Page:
By Jerry Mooney
The Tesla Model 3 was introduced on March 30th and has already received over 325,000 deposits. Each $1000 deposit reserves purchasing rights for future owners, even though production of the Model 3 is still a year away. To understand how significant this is, consider that if each depositor actually purchases their car, this number puts the Model 3 as one of the best selling car in the US and the sales only happened over only a few days. Additionally, these deposits raised $325 million dollars and bookmark nearly $13 billion to overcome expansion challenges.
For context, the Honda Accord, Nissan Altima, Honda Civic and Toyota Corolla all sell approximately 300,000 a year and Mazda’s entire product line is around 319,000. Keep in mind, these sales numbers reflect an entire year of sales with a nationwide network of dealers, whereas the Model 3 sold (or should I say reserved) this amount in days and without the benefit of dealerships or advertising.
These comparative numbers show that the Model 3 was revealed with great enthusiasm, but there is a much bigger picture. The excitement over this affordable electric car is sending shockwaves through the car industry, indicating that people want, not just quality electric cars, but to move away from fossil fuels.
The reason this is the obvious conclusion is because these same consumers could purchase a gas powered car of comparable quality right now, but instead chose to reserve an electric car.
What Tesla has done with it’s first few models is show the world that an electric car can be awesome. What they showed with the Model 3 is that an electric car can be awesome and affordable. This has set many of the major car companies on tilt.
Resisting the forces indicating people want to tackle emissions, most major car companies operate from an ethos established in the 50s. But the world has changed since then. Not only have people become weary of the conflicts that surround the oil economy, the truth of global warming is seeping into our consciousness. And even for the climate deniers, there is no denying that combustion engines produce pollution and nobody can rationalize spewing more poison into the atmosphere when it is unnecessary.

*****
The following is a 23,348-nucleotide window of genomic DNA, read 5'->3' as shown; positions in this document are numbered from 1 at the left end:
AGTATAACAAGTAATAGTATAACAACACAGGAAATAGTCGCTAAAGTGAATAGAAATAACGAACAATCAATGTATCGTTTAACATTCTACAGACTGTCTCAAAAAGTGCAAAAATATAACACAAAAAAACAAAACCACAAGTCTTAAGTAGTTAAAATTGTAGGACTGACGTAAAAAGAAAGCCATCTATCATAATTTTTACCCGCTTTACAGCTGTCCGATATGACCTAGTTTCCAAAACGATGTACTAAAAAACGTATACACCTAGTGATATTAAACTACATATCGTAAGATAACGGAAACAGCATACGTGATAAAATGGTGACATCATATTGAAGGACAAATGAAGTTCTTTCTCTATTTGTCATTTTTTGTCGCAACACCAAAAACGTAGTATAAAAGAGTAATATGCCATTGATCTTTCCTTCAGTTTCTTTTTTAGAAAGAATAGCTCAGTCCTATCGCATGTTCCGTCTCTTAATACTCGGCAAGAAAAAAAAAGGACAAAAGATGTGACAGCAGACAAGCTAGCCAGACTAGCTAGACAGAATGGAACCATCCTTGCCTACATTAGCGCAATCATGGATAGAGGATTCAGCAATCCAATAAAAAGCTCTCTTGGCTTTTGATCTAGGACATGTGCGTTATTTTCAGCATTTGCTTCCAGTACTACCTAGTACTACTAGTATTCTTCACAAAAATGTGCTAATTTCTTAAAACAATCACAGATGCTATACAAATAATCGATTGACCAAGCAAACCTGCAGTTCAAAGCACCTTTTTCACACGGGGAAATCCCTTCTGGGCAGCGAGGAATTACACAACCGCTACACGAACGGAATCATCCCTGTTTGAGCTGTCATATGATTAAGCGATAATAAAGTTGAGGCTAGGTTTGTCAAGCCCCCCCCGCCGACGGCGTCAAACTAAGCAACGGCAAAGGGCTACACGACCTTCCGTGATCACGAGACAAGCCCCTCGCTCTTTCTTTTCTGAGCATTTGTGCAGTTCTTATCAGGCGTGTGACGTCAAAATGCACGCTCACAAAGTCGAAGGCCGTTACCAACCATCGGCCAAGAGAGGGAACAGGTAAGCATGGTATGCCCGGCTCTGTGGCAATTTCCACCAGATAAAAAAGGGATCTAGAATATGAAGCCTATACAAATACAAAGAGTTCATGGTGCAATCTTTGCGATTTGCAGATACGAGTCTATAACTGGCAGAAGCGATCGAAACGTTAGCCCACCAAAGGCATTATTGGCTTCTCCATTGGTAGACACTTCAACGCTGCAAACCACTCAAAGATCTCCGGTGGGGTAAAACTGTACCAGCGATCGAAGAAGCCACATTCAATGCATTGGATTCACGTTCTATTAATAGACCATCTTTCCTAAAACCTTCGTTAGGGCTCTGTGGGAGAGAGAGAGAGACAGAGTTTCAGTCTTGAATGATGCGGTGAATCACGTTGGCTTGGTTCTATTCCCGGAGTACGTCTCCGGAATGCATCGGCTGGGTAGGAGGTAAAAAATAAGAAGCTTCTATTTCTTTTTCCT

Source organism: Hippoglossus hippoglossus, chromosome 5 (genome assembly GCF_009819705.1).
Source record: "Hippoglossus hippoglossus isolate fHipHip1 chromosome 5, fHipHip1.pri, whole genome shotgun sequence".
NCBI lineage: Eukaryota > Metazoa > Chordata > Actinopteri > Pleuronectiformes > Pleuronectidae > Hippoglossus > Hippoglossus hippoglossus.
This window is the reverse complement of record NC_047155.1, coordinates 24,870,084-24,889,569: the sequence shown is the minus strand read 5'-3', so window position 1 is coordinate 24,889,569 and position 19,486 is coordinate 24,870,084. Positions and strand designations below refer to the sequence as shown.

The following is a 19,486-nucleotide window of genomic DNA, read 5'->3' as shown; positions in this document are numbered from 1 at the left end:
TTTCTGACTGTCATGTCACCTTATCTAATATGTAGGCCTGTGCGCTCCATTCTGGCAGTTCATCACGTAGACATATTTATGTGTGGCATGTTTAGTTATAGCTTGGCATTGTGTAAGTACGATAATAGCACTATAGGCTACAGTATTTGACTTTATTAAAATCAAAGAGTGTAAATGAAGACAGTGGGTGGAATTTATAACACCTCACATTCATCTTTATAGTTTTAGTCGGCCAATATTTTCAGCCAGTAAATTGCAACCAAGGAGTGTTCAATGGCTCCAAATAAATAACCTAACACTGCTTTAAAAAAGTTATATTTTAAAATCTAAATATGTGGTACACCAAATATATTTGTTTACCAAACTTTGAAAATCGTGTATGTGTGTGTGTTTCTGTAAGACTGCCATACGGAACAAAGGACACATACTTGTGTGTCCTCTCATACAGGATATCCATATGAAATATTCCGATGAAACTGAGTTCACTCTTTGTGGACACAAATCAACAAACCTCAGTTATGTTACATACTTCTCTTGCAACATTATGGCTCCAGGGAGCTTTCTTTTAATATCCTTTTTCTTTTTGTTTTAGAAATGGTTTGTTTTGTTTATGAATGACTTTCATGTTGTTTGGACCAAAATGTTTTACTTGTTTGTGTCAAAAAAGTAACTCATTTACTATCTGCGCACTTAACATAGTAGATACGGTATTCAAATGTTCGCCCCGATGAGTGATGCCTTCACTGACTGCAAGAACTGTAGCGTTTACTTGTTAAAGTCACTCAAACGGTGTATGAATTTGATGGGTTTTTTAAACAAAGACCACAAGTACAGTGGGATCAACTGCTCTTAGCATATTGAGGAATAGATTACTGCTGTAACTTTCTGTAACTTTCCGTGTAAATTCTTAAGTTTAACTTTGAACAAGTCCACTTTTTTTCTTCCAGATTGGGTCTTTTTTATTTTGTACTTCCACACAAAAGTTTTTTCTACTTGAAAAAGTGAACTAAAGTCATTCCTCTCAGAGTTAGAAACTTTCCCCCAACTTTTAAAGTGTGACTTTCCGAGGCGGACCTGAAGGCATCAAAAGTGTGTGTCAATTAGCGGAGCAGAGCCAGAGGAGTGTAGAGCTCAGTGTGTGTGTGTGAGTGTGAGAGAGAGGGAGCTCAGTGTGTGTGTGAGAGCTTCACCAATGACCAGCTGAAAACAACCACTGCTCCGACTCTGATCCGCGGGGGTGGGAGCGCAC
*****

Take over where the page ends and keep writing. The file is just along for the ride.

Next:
Even though there has been a gradual evolution of sustainability consciousness, until recently, many people knew that pollution and climate issues existed, but there was a general feeling of impotence as nobody wanted to change their lifestyle even if it meant global demise. Well, Telsa has shown that an electric car doesn’t have to mean compromise and the enthusiasm to reserve the Model 3 as well as the sales of the Model S and Model X confirm this.
Now the other automakers are forced to pay attention. Before last week, the titans of the car industry could dismiss Tesla as niche. Today, they know that selling that many cars in that short of time and doing so without immediate gratification turns their whole model upside down. And if the car industry wants to avoid the path of the phone companies, it must adapt. Tesla is the car version of Apple. People are willing to pay a premium for conscientious, high quality products. This seems like a foreign concept to Detroit automakers. Because of this, Tesla is out thinking their competition and transforming transportation. It won’t be long before gas powered cars are seen in the same way we currently view landline telephones. Generations of young people will grow up with only the historical reference to the gas powered car. Until then, though, it will be interesting to watch the transition.
Feature photo courtesy of Flickr, under Creative Commons Attribution-Noncommercial license
Jerry Mooney is co-founder and managing editor of Zenruption and the author of History Yoghurt and the Moon. He studied at the University of Munich and Lewis and Clark College where he received his BA in International Affairs and West European Studies. He has recently taught Language and Communications at a small, private college and owned various businesses, including an investment company that made him a millionaire before the age of 40. Jerry is committed to zenrupting the forces that block social, political and economic justice. He can also be found on Twitter@JerryMooney